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Multiple Sclerosis and Vision

Updated on August 26, 2012
Loss of ability to distinguish colors can be a symptom of MS. Do you see the number 6 in the dots? I can't see it, but people have assured me that it's there.
Loss of ability to distinguish colors can be a symptom of MS. Do you see the number 6 in the dots? I can't see it, but people have assured me that it's there. | Source

According to the Multiple Sclerosis Foundation, virtually everyone who gets multiple sclerosis will experience visual problems at some point over the course of the disease.[6] This hub looks at the visual problems most commonly associated with MS, and offers a few tips for coping when these problems arise.

Optic Neuritis

MS, a neurological disorder, doesn't actually affect the eyes. Visual changes with MS most often stem from damage or inflammation to either the optic nerve or the part of the brain that controls the eye muscles.[6]

The most common visual problem, and one of the most common of all MS symptoms, is optic neuritis. Optic neuritis is often the first sign of MS, and may cause any of the following visual changes:[1][3]

  • blurred vision
  • decreased sensitivity to color (colors may appear washed out, and differences in hue may become hard to discern)
  • pain when moving the eye
  • phosphenes (the appearance of flashing lights in response to eye movements or sudden noises)
  • Afferent Pupillary Defect (failure of the pupil to dilate properly in response to changes in light)
  • in very rare cases, total loss of vision

An optometrist uses an ophthalmoscope.
An optometrist uses an ophthalmoscope. | Source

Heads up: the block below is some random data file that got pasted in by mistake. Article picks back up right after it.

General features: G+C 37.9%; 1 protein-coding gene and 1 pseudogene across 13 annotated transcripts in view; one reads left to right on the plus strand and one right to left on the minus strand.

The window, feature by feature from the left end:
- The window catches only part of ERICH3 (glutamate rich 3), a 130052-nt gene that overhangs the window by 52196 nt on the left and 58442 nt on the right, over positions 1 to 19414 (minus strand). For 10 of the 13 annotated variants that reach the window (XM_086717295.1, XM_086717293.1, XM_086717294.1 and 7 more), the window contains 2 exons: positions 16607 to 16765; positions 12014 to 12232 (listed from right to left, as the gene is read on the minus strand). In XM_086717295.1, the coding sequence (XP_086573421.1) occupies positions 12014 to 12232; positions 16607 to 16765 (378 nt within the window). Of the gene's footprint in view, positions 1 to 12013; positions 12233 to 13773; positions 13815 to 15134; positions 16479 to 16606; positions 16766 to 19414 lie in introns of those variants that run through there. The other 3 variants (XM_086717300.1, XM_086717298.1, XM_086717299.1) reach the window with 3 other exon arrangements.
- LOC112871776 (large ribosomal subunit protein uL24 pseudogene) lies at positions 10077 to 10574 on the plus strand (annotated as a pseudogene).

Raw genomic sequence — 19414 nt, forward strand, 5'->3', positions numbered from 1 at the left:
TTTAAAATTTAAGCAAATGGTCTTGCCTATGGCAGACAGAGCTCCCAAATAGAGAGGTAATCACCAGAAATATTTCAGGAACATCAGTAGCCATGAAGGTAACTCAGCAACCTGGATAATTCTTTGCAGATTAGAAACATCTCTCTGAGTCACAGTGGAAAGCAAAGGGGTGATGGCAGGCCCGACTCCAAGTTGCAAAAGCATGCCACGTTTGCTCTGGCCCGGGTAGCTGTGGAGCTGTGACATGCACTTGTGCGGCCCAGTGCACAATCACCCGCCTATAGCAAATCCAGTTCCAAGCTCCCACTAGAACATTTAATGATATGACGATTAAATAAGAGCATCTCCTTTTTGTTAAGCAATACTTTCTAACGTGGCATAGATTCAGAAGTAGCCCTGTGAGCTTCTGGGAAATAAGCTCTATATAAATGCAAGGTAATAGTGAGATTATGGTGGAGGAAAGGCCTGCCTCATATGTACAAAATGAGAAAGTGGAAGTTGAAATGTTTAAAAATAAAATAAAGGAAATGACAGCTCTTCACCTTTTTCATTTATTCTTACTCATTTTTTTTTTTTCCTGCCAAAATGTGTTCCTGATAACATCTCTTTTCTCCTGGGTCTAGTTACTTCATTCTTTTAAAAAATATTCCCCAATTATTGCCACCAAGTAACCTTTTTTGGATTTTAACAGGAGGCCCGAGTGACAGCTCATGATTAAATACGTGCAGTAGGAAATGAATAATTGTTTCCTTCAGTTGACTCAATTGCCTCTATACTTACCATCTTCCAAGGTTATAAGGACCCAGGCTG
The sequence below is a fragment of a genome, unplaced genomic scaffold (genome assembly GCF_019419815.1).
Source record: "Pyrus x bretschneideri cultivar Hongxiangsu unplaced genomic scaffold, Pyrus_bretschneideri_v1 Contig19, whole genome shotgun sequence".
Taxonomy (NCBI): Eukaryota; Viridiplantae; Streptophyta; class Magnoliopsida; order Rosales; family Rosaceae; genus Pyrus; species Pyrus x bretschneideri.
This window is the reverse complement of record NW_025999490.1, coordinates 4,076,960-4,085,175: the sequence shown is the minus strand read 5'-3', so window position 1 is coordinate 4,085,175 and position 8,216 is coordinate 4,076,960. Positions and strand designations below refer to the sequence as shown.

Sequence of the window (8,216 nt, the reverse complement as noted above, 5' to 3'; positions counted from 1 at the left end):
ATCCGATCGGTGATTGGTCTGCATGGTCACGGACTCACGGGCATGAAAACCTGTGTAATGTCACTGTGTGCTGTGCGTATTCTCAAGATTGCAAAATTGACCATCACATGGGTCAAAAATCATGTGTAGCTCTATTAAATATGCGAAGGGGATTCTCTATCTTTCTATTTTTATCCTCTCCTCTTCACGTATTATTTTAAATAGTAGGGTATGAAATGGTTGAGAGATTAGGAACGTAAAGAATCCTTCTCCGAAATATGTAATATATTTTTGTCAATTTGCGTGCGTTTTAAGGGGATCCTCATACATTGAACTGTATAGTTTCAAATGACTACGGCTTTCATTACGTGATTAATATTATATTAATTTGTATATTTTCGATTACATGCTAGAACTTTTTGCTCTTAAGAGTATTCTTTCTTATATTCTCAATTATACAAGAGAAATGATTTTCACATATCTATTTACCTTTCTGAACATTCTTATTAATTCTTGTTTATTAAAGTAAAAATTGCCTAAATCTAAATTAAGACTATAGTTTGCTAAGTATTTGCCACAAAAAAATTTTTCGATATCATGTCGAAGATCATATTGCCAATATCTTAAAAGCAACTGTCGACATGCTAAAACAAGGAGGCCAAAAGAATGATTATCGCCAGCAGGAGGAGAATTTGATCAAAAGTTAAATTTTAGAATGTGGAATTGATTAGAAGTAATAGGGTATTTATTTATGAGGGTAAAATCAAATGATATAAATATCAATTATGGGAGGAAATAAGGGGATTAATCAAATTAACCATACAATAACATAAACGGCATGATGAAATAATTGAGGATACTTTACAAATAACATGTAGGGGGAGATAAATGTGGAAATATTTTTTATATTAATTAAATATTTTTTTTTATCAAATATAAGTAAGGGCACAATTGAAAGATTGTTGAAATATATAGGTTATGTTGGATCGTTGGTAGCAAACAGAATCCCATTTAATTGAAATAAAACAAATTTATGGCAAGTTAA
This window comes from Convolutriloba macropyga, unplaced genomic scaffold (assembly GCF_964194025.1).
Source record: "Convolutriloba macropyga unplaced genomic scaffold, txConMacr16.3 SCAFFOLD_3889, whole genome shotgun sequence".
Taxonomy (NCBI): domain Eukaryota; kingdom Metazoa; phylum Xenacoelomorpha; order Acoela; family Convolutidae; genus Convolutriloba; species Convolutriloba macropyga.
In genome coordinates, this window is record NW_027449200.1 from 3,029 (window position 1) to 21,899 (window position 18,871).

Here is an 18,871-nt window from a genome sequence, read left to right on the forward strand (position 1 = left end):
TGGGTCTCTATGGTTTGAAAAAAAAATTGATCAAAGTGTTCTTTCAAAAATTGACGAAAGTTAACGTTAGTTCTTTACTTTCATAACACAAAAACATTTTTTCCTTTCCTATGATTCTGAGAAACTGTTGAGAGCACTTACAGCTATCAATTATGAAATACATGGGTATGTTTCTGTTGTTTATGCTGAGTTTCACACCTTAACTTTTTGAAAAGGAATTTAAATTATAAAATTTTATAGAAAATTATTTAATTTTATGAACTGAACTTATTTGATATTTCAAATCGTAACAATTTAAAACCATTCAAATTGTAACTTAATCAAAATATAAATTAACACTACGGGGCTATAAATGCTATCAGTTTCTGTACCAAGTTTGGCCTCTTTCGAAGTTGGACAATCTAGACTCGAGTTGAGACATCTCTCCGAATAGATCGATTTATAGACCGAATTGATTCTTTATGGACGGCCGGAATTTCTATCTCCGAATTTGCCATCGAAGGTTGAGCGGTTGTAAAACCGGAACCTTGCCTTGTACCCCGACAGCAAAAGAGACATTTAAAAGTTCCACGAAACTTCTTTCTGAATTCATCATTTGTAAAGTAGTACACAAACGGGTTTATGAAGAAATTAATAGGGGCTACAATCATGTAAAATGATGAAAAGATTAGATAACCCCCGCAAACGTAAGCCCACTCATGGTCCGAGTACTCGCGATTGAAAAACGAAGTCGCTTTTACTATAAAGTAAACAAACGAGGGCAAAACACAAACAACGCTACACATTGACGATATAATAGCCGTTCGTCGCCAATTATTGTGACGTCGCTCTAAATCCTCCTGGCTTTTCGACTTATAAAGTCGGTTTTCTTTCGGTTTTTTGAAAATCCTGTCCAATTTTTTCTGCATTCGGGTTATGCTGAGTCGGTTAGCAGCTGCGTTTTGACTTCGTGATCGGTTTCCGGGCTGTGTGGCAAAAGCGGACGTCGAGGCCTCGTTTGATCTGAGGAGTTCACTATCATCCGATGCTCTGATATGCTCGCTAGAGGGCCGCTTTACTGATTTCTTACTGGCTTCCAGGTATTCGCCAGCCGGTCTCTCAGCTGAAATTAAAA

Because there are two independent optic nerves, optic neuritis usually affects only one eye at a time. A doctor can sometimes detect optic neuritis by using an ophthalmoscope to examine the back of the eye, where the head of the optic nerve can be seen. If the problem is further back along the nerve, tests known as visual evoked potentials, which measure the speed of signals moving down the optic nerve, can help verify a diagnosis of optic neuritis.[1]

Treating Optic Neuritis

The prognosis for optic neuritis is usually very good. In most cases, the problem gets better on its own over a period of weeks or months (usually less than a year), although recovery is not always 100%. In severe cases, oral and intravenous steroids may be used. These can help speed up recovery time, although the degree of recovery will not be any more complete than if steroids had not been administered. Unfortunately, because the eye itself is undamaged, corrective lenses cannot help with the symptoms of optic neuritis.[1]

Double Vision and Nystagmus

After optic neuritis, the two most common vision problems that occur with MS are diplopia (double vision) and nystagmus (uncontrolled eye movement). Both of these problems can affect balance and orientation. Combined with the leg weakness and gait problems that often accompany MS, these visual problems can be extremely hazardous.

Double vision (diplopia) may not mean two equally distinct images. The second image may be ghost-like. It is also possible for there to be more than two images.
Double vision (diplopia) may not mean two equally distinct images. The second image may be ghost-like. It is also possible for there to be more than two images. | Source

Double Vision (Diplopia)

Diplopia can have many causes, but when it occurs in patients with MS, the cause is usually misalignment of the eyes, meaning that the muscles controlling the eyes are unable to make both eyes converge on exactly the same spot. The problem often resolves on its own, but if not, treatments may include:[2]

  • exercises to strengthen the muscles controlling eye movement
  • eyeglasses with special prism lenses that bend light enough to compensate for the misalignment